June 26, 2017

Can People with Diabetes Safely Eat Popcorn?

Yes, popcorn can be a healthful snack for most people, depending on how it is prepared.  With its fairly low calorie and high-fiber content, air popped popcorn is often a go-to snack for dieters.

However, people with diabetes have more to worry about than their waistlines when snacking on popcorn.  People with diabetes can eat popcorn but need to choose carefully the type of popcorn, how it is cooked, and how much they eat, due to popcorn's high carb content.

Air-popped popcorn offers very few calories per cup.  In addition, a cup of air-popped popcorn contains a little over 1 gram (g) in fiber.  It also contains about 1 g of protein and about 6 g of carbohydrate.  Additionally, popcorn contains zero cholesterol and is almost fat-free, far less than 0.5 g per cup.  The total calories in a 5-cup serving are between 100-150.

Popcorn qualifies as a whole-grain food.  One serving can provide about 70 percent of the recommended daily intake of whole grain.  Popcorn is full of vitamins and minerals.  A single serving of popcorn contains a number of vitamins and minerals, including:

Popcorn is a whole-grain, low-calorie snack, including vitamin A, vitamin E, vitamin B6, pantothenic acid, folate, thiamin, niacin, and riboflavin.

A serving of popcorn also contains iron and trace amounts of manganese, calcium, phosphorus, copper, magnesium, potassium, and zinc.  The popcorn's hull or shell is the source of much of its nutritional value.  The shell contains beta-carotene, lutein, and zeaxanthin, which are important for maintaining eye health.  The shell also contains polyphenols with antioxidant and anti-inflammatory properties, which may protect against cancer and cardiovascular disease.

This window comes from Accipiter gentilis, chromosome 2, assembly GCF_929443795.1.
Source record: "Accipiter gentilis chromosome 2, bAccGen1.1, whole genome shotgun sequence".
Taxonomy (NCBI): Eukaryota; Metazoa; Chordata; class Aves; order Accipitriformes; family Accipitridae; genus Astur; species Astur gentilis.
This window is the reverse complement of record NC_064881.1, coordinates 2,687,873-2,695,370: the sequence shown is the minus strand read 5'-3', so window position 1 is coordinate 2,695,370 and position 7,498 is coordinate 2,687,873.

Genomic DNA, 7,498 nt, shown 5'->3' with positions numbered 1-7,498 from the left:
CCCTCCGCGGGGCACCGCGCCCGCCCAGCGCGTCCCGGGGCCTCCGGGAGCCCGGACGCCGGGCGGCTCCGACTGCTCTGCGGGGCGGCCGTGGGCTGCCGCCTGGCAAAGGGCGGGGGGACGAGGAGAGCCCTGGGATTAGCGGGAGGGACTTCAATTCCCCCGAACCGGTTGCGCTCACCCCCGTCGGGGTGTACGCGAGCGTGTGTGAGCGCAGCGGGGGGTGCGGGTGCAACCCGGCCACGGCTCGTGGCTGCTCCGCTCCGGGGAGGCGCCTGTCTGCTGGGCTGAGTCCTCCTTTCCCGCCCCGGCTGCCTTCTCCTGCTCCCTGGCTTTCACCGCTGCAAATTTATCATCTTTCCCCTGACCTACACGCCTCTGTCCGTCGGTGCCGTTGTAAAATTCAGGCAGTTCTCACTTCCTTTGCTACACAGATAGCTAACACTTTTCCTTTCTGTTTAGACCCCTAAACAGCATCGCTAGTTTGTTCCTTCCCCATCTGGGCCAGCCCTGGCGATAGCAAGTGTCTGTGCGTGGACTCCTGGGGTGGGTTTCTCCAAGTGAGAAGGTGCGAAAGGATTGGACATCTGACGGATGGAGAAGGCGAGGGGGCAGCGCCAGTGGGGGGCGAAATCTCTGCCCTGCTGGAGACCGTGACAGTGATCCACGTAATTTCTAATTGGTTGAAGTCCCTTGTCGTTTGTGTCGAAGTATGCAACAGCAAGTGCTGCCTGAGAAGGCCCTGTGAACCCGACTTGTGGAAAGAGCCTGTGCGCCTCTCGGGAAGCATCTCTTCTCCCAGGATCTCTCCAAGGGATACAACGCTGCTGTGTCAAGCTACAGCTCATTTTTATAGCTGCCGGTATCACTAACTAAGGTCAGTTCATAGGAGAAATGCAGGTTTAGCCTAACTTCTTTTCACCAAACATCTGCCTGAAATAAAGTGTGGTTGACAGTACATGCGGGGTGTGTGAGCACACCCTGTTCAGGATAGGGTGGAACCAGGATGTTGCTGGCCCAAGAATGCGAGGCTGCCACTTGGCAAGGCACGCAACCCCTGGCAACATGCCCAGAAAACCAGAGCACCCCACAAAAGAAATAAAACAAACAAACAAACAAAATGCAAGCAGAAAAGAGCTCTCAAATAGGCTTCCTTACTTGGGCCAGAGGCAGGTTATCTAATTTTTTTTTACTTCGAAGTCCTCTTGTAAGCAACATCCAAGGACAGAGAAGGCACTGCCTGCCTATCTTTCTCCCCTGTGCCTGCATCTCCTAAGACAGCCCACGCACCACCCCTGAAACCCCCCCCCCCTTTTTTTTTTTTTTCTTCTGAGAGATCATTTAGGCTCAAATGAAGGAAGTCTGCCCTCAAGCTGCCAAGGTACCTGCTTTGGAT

Researchers have stated that popcorn contains up to 300 milligrams of polyphenols per serving.  This high amount of polyphenols is more than 60 percent of the amount provided by fruits and vegetables in the average American diet.

However, popcorn's benefits are greatest when the popcorn is air-popped. Similar to salads and potatoes, these health benefits are often reduced by adding too much salt, butter, oil, and other condiments or toppings.

Like any food, popcorn comes with recommended serving sizes and should not be enjoyed in excess.  Additionally, the choice of toppings has a serious impact on how much a person can or should eat per serving.

As mentioned above, a serving size of popcorn of roughly 5 cups popped, offers a number of nutrients.  This equates to a small bowl of popcorn.

Nutritional yeast is packed with vitamin B12. Its cheesy flavor makes it a great topping for popcorn.

For people on a restricted diet, such as people with diabetes, it is best to avoid adding large amounts of other add-ons to popcorn.  Air-popped popcorn is the best option to get the most benefit with minimal extras.

I admit that I will only eat popcorn loaded with butter which seems to run contrary to this article.  But I still insist that I need the butter for the fat in my diet.

For people who want some additional flavor, oil-popped popcorn does not add many calories and adds a bit of flavor.  Other suggestions include small amounts of grated cheese, nutritional yeast, a bit of olive oil, and spices such as chili powder, garlic powder, or even cinnamon.

For people with diabetes, the glycemic index (GI) is an important number to know when considering what food to buy and eat.  GI is a scale from 1 to 100 and refers to how much the body's blood sugar increases after eating carbohydrate-filled foods.  The higher the value, the more the blood sugar will rise.

In general, foods with a higher GI are rapidly digested, leading to quick absorption.  As a result, they produce marked changes in blood sugar levels.

By comparison, low-GI foods are much slower to digest and are absorbed at a slower rate.  In turn, they produce gradual rises in blood sugar and insulin levels.

Low-GI diets have some proven health benefits, including:
  • improving both glucose and lipid levels in those with type 1 or type 2 diabetes
  • weight control, as the slow absorption helps control appetite and delay hunger

Air-popped popcorn has a GI of 55, which is at the upper end of low-GI foods but much better than other salty snacks.

Please read the full article here to help your decision and not way I eat popcorn. 

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